Jake's View

How Hong Kong taxis became a HK$108b betting market

PUBLISHED : Wednesday, 25 May, 2016, 2:29pm
UPDATED : Wednesday, 25 May, 2016, 2:29pm

The number of taxi licences has remained at 18,138 since the government stopped issuing them in 1994. Because licences can be transferred and traded, their prices rose rapidly. But in recent years this has also been on a slide: urban taxi licences now trade for less than HK$6 million compared to HK$7.2 million last year...

SCMP, May 25

Seems to me there is still a lot of sliding to go. Haul out your calculator and enter 18,138 times 6,000,000. The answer tells you that the current market capitalisation of taxi licences is HK$108.8 billion.

That’s a lot of money and it poses some questions. For instance, who owns all these valuable taxi licences?

Your answer is that they are mostly held by speculators who do not themselves drive taxis and who bought them because they seemed like a good bet on making money, which they have indeed proved to be over time.

This leads immediately to another question. What do these speculators contribute to the operation of the taxi fleet?

Answer: Nothing.

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Let me repeat. They are useless parasites on the operation of taxis. The car itself costs only about HK$220,000. The difference from the HK$6 million is purely speculative excess. The burden of that difference, mostly in the form of interest charges on borrowings, is carried by the hired drivers who must pay between HK$300 and HK$400 a shift for their cars.

The value of these licences then resembles the valuation of a bond. When interest rates fall, the value of the bond goes up. When they rise, the bond goes down. This one has fallen from HK$7.2 million to HK$6 million over the last year because of general expectations in the market that interest rates will rise.

Next question: How did all this happen?

Answer: Because government bureaucrats were messing about in things they did not understand. They mandated taxi fares at too high a level. The result would have been to give taxi drivers an income of somewhere between HK$20,000 and HK$25,000 a month if they owned their cars outright.

But taxi drivers are not supposed to make that much money, don’t you know. Thus a speculative market evolved to ensure that these incomes were reduced to nearer the HK$10,000 average income of the social standing of taxi drivers and the difference was taken by speculators.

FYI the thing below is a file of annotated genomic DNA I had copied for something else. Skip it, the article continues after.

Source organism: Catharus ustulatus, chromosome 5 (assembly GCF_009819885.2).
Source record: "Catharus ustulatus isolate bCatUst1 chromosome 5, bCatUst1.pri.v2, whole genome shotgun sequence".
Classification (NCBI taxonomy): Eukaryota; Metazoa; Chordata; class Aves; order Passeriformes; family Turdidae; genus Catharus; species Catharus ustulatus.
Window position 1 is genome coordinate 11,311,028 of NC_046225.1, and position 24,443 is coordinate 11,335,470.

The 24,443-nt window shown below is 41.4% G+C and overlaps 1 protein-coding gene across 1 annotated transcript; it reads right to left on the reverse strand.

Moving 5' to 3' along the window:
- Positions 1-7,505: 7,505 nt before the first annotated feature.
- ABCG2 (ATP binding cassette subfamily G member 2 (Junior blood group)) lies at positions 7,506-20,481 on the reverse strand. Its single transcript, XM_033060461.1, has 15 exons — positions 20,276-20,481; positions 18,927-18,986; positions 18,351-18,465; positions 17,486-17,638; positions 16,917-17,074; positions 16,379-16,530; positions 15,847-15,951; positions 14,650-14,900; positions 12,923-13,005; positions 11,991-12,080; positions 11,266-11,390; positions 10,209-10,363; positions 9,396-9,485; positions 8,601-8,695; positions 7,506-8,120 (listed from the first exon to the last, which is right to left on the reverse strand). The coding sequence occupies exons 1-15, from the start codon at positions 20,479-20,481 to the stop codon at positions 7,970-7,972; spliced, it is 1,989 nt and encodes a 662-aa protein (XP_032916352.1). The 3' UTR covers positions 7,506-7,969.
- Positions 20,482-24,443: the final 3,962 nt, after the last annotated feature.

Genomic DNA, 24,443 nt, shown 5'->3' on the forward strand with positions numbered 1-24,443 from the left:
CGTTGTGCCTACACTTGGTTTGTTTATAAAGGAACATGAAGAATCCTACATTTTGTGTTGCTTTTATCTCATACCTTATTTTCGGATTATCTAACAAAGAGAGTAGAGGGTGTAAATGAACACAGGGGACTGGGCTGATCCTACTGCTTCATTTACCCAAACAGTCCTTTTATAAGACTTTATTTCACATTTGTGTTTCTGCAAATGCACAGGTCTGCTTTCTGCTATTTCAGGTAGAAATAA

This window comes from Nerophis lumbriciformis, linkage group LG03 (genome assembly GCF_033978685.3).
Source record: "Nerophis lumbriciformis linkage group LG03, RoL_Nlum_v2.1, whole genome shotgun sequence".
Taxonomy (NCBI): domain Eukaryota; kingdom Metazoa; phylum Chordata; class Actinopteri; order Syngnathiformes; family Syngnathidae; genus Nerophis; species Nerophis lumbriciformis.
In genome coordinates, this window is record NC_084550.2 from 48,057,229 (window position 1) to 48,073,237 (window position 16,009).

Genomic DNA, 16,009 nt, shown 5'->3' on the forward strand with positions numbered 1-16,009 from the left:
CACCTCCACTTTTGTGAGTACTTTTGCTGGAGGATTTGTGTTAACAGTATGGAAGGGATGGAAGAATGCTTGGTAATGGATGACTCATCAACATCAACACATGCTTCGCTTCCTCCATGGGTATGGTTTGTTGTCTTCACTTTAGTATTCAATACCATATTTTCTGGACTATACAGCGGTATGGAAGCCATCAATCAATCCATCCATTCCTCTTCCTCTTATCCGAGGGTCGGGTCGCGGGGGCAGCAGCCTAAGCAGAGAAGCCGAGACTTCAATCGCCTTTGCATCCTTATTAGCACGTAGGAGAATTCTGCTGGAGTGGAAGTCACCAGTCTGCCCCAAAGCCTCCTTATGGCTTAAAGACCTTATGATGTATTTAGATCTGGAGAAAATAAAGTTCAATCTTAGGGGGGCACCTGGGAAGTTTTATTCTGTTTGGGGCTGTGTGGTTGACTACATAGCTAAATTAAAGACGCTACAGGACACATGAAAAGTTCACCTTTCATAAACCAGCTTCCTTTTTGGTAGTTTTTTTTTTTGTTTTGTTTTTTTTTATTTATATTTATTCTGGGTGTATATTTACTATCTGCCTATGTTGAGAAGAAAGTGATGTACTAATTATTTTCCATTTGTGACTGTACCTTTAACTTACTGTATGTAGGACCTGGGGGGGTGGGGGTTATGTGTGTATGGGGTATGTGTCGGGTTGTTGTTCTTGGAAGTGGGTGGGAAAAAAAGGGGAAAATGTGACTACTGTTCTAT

Question: Does this cost me any money?

Answer: You bet it does. About half of what you pay in a taxi fare goes straight down this speculative gurgler, which is one reason that ride-hailing apps for unlicenced taxis have been such a success, leave alone the pluses of better cars, quicker response and not having to bite off your fingernails about whether the geriatric at the wheel really knows what he’s doing.

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Question: How do we get out of this mess?

Answer: We don’t.

Put the question to yourself. Do you really think the government is in a position to change things when the taxi trade controls the transport seat in the Legislative Council with an unassailable 35 votes while the Mass Transit Railway and Kowloon Motor Bus each only have one vote?

I wouldn’t know how to sweep the speculators aside anyway. Issue thousands more taxi licences and the only immediate result is more empty taxis. Taxi usage is trending steadily down and not only because of cost and service complaints. The MTR is a real competitor in these times of clogged roads.

Mandate lower fares and the taxi driver protest will make Occupy look like a convention of tamed rabbits. The drivers would be the immediate losers even if their shift charges would eventually go down. It just won’t happen.

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But the speculative interest would never step meekly aside anyway. You cannot just wipe out HK$108 billion of investment value and expect no trouble from the taxi licence holders. This kind of wipeout could bring a danger of real violence. I would certainly not want to be the politician held responsible.

So what we will do is just muddle along and cross our fingers in hope that unlicensed ride-hailing apps can eventually be legitimised in some way that won’t have the licensed taxi trade up in arms.

Vain hope. Monsters don’t vanish just because you look the other way. We still have plenty of trouble to come here.